The Supplemental Nutrition Assistance Program (SNAP), but better known as food stamps, is a godsend for people that are suffering from unemployment, ill health, low income and the like, because it is a program that provides an (Electronic Benefits Transfer) EBT card to individuals and to families that allows them to purchase food from their local grocery store. On the surface, this sounds like a wonderful thing; after all, food is necessary for the body, necessary for good health, and seeing that the United States is the "bread basket" of the entire world, almost an obligation that the United States must provide to its less fortunate denizens.
There is a significant problem with this program, though, in which there are obvious winners and losers within this institution along with the $79.6 billion dollars that was doled out through SNAP in fiscal year 2013. Some of the biggest winners aren't necessarily the obvious ones, such as farmers, distributors, truckers, lobbyists, and the grocery stores themselves, yet the fact of the matter is, the more money that the government "gives away" in a certain industry, the more money that business and its respective constituents will reap. That is to say, of course people need to eat and to purchase food, but if there is an extra $79.6 billion or a subset of $79.6 billion that is added to the pie, that will make an appreciable difference to all of the players in the food business industry.
Another problem with the food stamp program is that food stamps are sold, transferred, and bartered all the time. The average selling price for food stamps in my neighborhood is 50 cents to the dollar. One might ask how is it possible that impoverished people could even contemplate selling food or the equivalent of food for cash and at such a significant discount. While there are lots of answers depending upon individual circumstances, quite commonly the biggest reason is that the recipient of the food stamps doesn't need all that money-equity locked into food stamps, in which they would prefer to have discounted cash in exchange to purchase something else of more worth to them.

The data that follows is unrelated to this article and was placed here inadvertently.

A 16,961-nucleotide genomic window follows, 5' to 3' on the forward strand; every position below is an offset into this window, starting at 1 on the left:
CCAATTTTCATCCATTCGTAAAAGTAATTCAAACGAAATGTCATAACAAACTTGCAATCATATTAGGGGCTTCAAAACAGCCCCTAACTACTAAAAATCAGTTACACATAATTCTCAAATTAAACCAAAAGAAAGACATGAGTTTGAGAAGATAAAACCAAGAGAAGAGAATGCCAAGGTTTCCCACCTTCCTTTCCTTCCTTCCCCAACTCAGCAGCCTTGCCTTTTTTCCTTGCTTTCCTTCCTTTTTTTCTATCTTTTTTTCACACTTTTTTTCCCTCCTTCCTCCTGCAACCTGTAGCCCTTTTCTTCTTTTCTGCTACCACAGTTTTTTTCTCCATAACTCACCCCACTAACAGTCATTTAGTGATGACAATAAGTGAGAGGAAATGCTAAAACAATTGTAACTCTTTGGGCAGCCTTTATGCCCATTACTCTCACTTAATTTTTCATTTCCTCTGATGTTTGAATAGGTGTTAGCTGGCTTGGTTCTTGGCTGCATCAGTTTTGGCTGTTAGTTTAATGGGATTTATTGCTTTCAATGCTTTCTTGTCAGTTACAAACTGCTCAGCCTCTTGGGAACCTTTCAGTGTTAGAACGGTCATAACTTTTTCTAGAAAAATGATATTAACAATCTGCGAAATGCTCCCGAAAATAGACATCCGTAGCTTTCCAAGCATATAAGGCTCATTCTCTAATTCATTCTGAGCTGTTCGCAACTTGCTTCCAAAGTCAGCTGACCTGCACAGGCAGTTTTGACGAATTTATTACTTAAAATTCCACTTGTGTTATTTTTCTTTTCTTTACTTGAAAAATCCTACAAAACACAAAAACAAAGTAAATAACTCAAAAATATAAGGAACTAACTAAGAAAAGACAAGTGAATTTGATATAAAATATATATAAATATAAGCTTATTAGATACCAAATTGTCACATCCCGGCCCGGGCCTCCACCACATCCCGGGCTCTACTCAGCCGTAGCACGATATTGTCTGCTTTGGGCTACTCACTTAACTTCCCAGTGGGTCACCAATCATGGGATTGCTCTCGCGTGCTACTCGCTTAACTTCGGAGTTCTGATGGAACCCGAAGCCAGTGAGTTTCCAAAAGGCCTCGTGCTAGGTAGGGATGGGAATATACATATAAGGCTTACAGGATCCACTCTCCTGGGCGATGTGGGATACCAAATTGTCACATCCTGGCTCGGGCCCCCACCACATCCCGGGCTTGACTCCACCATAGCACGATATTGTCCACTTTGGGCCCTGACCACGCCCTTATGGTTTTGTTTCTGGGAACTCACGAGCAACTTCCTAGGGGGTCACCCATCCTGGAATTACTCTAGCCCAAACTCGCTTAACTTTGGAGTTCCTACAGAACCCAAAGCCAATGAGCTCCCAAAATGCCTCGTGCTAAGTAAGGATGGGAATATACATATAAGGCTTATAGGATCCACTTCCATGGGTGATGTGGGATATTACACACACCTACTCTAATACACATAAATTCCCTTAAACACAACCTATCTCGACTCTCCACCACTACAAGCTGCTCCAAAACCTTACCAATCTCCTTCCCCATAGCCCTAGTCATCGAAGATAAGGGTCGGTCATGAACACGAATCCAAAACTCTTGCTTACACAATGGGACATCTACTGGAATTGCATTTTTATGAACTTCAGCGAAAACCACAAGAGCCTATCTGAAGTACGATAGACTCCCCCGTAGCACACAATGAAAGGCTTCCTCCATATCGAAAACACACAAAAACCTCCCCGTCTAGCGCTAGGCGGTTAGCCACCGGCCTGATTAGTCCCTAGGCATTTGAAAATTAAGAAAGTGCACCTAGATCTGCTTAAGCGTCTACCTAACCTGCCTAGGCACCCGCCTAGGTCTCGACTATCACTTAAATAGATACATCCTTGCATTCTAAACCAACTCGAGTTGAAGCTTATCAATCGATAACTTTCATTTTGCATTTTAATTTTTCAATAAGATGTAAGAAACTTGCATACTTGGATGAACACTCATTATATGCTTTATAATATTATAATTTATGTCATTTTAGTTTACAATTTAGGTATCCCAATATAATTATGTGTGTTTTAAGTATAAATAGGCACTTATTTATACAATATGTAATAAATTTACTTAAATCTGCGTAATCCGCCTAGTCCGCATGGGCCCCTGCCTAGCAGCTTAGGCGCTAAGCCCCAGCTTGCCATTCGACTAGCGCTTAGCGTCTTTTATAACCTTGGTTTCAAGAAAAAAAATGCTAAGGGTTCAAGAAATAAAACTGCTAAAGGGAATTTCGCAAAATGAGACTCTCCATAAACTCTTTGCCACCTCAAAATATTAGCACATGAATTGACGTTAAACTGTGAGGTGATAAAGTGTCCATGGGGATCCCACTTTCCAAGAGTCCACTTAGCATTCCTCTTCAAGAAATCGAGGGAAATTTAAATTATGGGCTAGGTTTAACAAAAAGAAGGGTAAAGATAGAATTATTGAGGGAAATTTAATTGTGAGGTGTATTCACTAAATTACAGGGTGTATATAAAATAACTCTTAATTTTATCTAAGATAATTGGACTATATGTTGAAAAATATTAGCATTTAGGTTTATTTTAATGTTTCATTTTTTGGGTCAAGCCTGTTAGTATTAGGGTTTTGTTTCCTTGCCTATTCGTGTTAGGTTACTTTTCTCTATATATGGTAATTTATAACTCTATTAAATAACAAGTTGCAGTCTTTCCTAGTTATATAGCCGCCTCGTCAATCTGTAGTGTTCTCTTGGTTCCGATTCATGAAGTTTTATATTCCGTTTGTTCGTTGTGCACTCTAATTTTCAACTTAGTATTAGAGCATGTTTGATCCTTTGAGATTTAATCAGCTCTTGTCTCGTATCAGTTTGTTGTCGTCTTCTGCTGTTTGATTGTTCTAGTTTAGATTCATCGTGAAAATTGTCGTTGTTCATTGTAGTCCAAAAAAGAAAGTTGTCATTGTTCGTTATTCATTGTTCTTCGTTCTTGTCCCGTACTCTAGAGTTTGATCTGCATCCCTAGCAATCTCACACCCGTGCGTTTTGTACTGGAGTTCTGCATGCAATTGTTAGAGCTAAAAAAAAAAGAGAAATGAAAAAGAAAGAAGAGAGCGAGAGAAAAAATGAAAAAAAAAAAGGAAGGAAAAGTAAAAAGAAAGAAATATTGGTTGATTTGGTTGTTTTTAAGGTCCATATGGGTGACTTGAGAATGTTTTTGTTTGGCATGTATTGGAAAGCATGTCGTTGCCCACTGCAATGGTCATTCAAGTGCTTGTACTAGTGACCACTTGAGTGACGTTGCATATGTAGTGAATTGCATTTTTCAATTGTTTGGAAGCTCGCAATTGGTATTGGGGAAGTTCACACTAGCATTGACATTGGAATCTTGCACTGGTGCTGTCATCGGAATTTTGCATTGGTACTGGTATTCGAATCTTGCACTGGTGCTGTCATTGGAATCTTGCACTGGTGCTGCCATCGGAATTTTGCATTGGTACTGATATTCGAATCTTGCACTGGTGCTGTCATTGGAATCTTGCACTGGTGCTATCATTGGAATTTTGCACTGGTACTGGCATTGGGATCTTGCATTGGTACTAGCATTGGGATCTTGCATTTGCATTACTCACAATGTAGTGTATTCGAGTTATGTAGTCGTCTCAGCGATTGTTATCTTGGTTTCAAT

This would strongly imply that our current food stamp program is too liberal in its benefits and is consequently being abused by some of its intended recipients. In fact, the average monthly participants receiving food stamps has nearly doubled over the last ten years, which is an astonishing increase for a country that has in theory, recovered from its economic recession. A sensible bill has been proffered, in which food stamp recipients would be required to have their photo ID attached to their EBT card which would undoubtedly cut down on these types of third-party sales and consequently on the fraudulent usage of food stamps, but the passage of such a bill seems doubtful, since the status quo would much prefer the structure as it currently is.
Of course, you could make a very strong argument that when you place what is in essence the equivalency of money, even discounted money, into the hands of people, that they will use said money as they see fit as opposed to what the intended usage is. This is the essential problem of a handout which can be monetized as compared to a handout that is merely a bridge to get a particular good or service. So when it comes to our food stamp program, expect more of the same, after all it does help to pacify the underclass as well as providing extra revenue to important powerful institutions.